As the victim was pointing at defendant, she poked her finger into his forehead. Defendant reacted to this by striking her on the nose with the palm of his hand. The victim said she intended to call the police and rushed into her bedroom. Although she attempted to close the door behind her, defendant followed her, grabbed her hair, and threw her onto the bed. A struggle ensued on the bed as defendant hit the victim “a few times.” Defendant released the victim and she started to run, but he grabbed her and pushed her down. She then escaped his grasp, but again he was able to wrestle her down to the floor. Defendant inquired as to whether the victim still intended to call the police, and she replied, “Yes.” Although defendant pleaded with her to calm down, she cursed at him and told him he was “going to pay for this.” Defendant then struck the victim several times in the face and the back of her head until she stopped moving. He took a break to smoke a cigarette and think about what he was doing.
Defendant left the victim’s residence and returned to his parents’ house, where he collected a change of clothes, a hammer, and some duct tape, placing these items in his duffle bag. He walked back to the victim’s residence and pushed open the locked rear double doors with the intention “to make it look like a robbery or breaking and entering” and with the hope that the victim would forget who had assaulted her. He went into the kitchen and began to ransack it, but as he did so the victim raised her head and saw him. Defendant got on top of the victim and told her to calm down and not to call the police. When she indicated that she would not follow his instructions, defendant bound her hands behind her back using his duct tape and also bound her feet together. He then struck her repeatedly until she once again stopped moving.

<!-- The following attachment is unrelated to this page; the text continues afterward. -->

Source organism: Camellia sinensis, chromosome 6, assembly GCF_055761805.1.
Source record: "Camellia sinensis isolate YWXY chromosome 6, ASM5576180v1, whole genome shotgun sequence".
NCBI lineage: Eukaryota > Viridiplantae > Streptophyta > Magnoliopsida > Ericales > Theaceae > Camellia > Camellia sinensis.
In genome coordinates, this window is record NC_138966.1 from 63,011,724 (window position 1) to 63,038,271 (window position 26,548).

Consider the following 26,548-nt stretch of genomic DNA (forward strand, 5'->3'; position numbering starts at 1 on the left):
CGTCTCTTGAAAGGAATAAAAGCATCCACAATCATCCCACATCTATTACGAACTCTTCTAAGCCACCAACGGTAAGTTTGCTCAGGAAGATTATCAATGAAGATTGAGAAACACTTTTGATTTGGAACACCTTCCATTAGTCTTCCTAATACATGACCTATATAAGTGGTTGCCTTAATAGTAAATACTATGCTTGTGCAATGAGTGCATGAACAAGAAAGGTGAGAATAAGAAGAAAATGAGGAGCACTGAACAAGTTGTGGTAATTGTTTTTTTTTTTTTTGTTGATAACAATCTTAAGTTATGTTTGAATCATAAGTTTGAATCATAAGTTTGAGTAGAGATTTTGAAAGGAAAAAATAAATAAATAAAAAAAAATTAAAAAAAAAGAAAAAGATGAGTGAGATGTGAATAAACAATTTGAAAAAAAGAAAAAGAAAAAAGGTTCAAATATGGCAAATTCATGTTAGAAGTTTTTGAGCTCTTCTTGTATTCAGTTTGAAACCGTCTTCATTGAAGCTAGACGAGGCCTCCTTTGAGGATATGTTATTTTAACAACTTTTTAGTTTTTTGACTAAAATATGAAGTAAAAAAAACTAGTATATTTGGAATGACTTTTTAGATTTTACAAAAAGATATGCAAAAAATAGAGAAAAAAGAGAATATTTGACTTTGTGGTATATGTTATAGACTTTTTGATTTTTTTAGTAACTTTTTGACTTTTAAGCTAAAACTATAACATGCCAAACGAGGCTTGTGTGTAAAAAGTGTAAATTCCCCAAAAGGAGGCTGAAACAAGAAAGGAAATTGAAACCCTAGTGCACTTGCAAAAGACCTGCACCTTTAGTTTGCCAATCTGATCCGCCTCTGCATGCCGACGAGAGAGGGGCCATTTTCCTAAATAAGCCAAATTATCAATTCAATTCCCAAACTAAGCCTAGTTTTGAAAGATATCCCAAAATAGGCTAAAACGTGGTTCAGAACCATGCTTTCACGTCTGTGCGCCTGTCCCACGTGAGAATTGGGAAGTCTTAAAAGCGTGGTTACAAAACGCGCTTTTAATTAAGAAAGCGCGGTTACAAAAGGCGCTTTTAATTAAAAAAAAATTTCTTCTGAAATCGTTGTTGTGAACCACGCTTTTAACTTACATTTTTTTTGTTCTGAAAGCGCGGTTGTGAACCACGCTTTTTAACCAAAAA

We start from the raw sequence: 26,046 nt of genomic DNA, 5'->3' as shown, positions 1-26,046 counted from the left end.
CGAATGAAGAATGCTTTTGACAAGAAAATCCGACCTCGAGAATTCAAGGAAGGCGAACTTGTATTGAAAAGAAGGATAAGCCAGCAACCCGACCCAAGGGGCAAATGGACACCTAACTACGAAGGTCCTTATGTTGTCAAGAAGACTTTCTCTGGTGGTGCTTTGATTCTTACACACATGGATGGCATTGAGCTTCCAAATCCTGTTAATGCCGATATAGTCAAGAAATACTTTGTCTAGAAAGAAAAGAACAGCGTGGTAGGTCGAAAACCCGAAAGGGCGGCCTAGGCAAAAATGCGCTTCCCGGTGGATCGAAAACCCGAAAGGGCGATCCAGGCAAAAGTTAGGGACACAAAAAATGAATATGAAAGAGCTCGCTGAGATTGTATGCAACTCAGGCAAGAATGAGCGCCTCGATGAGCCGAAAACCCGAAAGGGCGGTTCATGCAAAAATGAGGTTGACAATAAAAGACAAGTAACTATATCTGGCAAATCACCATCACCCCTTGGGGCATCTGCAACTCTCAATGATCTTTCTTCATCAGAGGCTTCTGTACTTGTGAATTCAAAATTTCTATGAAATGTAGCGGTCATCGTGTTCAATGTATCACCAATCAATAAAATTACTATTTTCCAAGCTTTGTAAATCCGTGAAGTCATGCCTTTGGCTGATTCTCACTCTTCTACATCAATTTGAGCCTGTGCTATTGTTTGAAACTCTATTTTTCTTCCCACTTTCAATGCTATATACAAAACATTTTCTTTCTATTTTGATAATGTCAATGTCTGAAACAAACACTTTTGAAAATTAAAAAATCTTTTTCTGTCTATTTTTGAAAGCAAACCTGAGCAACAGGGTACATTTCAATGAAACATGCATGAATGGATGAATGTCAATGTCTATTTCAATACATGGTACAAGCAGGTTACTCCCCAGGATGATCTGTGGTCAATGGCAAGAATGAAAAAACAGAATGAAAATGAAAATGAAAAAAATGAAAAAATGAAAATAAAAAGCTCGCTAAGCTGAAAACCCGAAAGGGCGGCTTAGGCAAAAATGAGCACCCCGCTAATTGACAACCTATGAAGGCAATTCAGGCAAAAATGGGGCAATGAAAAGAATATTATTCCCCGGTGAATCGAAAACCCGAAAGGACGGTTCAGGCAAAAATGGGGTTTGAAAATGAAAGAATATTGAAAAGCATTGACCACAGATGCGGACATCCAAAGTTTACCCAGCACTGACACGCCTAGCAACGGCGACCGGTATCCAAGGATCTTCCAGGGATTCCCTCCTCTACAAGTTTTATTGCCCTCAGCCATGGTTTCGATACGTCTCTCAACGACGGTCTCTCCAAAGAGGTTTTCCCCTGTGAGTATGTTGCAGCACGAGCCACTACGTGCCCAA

Shortly after defendant resumed ransacking the house, the victim regained consciousness and started to scream. Defendant asked her to be quiet and to remember that she did not know who he was. The victim stated that defendant was “going to jail.” Defendant then walked to the kitchen and obtained a ten-inch long knife belonging to the victim. He returned to the victim, straddled her, and began to stab her in the back, “not kind of hard at first, maybe four times.” He paused a moment and then stabbed her five more times in the back, harder and deeper than before. The victim was silent and did not struggle.
Defendant at this point asked aloud, “What the hell am I doing?” He laid the knife on the victim’s back and returned to the kitchen, but when he heard her mumble something, he obtained a second, longer knife. Defendant straddled the victim again and stabbed her five to eight more times on the left side of her back. He then left the second knife in her body, stood up and saw that the victim was still breathing though she remained silent, and used another knife to slit her throat “to make sure she died.”